In humans, the HLA‐DR molecule is a major stimulatory molecule of allogeneic mixed lymphocyte reactions (MLR) and a major restriction molecule for the presentation of soluble antigens to the T cell. Little is known of the biological function of HLA‐DQ. To examine the size of the repertoire of precursor T cells recognizing the autologous or allogeneic HLA‐DQ molecule, the frequency of T cells reactive to HLA‐DQ was estimated in comparison with T cells reactive to HLA‐DR. We made use of a limiting dilution analysis and mouse L cells transfectants expressing the HLA‐DR or ‐DQ molecule, as stimulators. Human T cells recovered from a primary MLR stimulated with allogeneic peripheral blood lymphocytes (PBL) proliferated in response to L cell transfectants expressing HLA class II genes shared by the stimulator cells in the primary MLR. This observation suggested that the HLA class II molecules on L cell transfectants shared to some extent epitopes for alloreactive T cells with those expressed on human PBL. The precursor frequencies of CD4+ T cells reactive to allogeneic or autologous DQ molecules were as high as those of T cells reactive to allogeneic DR molecules and were estimated to be 1/800 ∼ 1/1800. The frequency of the T cells reactive to autologous DR molecules was low (1/7200 ∼ 1/16000). The biological significance of the high frequency of HLA‐DQ‐reactive precursor T cells is discussed.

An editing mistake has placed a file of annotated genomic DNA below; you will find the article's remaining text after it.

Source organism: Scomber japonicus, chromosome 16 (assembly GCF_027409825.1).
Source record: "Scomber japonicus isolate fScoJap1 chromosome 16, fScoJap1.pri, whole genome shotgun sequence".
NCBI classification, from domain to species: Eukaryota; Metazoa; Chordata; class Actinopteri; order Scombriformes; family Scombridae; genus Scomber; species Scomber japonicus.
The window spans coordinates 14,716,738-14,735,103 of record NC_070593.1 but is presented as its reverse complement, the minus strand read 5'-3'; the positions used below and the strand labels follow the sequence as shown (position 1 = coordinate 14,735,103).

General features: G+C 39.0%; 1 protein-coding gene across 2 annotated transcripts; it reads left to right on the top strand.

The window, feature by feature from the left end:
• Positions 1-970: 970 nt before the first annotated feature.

All Science Journal Classification (ASJC) codes
- Immunology and Allergy